September 13–November 2
In this group exhibition, curator Peregrine Honig channels the historically romanticized American cowboy, positioning him as one who mounts but never rides. John Woods’s three-hundred-pound Marbles and Coins from MacArthur Park, 2008, is the show’s literal and symbolic anchor. The artist frames this thrift store landscape painting of the MacArthur Park Lake in Los Angeles with marbles and covers it in pennies that were fished from the actual lake by hired laborers. Jack Daws’s Life on the Farm (Butterfield), 2010, utilizes a David Rees–esque repetitive comic style to poke fun at the idea of a working-class farmer desiring to become a video artist. A similar failure of destiny manifested is evoked in Terry Allen’s Bottom of the World, 2013—his first music album in fourteen years, which appears here with a suite of eleven lithographs of sheet music—in which he hums about his dog getting shot and the real estate market crash.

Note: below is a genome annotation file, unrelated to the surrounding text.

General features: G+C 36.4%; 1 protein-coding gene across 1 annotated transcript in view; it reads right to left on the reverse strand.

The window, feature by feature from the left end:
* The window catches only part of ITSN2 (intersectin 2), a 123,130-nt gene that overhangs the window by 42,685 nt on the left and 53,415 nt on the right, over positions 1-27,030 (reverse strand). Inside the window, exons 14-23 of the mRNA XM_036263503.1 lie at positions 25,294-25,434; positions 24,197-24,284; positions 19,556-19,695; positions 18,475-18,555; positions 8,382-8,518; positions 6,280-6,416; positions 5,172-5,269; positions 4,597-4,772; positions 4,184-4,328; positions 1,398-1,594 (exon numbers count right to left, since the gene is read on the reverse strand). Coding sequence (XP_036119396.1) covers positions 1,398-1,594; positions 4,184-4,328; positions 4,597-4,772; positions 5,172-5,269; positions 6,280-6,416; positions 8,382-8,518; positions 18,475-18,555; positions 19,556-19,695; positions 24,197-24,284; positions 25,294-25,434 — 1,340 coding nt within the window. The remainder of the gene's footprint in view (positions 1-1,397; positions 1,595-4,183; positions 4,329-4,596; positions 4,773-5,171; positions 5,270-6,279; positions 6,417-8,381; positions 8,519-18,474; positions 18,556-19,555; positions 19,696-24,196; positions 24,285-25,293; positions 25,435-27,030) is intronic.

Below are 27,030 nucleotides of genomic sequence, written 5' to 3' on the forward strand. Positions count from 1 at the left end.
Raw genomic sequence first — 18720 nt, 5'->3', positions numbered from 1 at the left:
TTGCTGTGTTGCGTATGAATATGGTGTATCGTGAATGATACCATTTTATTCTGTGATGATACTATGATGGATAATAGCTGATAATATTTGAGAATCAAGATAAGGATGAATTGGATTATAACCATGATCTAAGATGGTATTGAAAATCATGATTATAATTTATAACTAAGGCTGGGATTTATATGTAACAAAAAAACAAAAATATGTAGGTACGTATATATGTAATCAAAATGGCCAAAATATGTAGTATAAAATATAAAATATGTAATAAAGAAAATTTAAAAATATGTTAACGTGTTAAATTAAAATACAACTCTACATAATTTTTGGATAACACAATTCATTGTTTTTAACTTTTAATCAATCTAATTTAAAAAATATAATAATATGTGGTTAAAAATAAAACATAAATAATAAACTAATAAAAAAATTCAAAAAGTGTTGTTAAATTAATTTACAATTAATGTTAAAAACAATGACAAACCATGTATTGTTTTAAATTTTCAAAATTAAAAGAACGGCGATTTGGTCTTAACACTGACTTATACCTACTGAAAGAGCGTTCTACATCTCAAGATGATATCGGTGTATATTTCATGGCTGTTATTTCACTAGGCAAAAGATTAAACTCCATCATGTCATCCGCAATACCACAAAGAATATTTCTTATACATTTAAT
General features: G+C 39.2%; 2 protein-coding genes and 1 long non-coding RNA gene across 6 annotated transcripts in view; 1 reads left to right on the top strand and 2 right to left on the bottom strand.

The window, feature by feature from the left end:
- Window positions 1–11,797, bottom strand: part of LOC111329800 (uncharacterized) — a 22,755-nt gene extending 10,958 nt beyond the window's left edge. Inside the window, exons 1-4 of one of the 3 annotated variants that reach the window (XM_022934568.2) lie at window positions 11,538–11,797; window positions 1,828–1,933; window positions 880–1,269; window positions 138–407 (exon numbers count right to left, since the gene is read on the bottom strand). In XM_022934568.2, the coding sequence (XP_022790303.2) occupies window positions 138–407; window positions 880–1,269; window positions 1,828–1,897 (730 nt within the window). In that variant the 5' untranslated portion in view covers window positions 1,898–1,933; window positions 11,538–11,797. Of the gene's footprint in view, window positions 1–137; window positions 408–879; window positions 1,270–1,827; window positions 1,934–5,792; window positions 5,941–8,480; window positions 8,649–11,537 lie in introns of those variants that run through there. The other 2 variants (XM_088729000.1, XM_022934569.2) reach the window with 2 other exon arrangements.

But the true meat of this show occurs in a work that bucks the cowboy’s assumed whiteness and cis male gender. In Cuban Rebels (The Last Supper), 2007, Donna Huanca uses scraps of her father’s old clothing to shred the commoditized image of rebel/hero Che Guevara, reconstituting a photograph of the rebel/hero and his crew in the Bolivian jungle as a large-scale collage—a softened approach toward a fabricated memorial to this branded Marxist revolutionary. Similarly, Sarah Xeno takes down the hypermasculinized with her delicate and thus unusable gold and copper Gilded Gloves, 2013. In Adriane Herman’s wood panels Workout at 8:20, Trash, Rent, Meat/Bank, and Arms Movies (all 2013), the artist enlarges scribbles from her former studio assistant’s FTM transition to-do lists, which show him checking off the items that will grant him physical masculinity. The real cowboy emerges as an underpaid gender-nonspecific laborer performing monotonous work in uncharted territories, their horse nowhere to be found.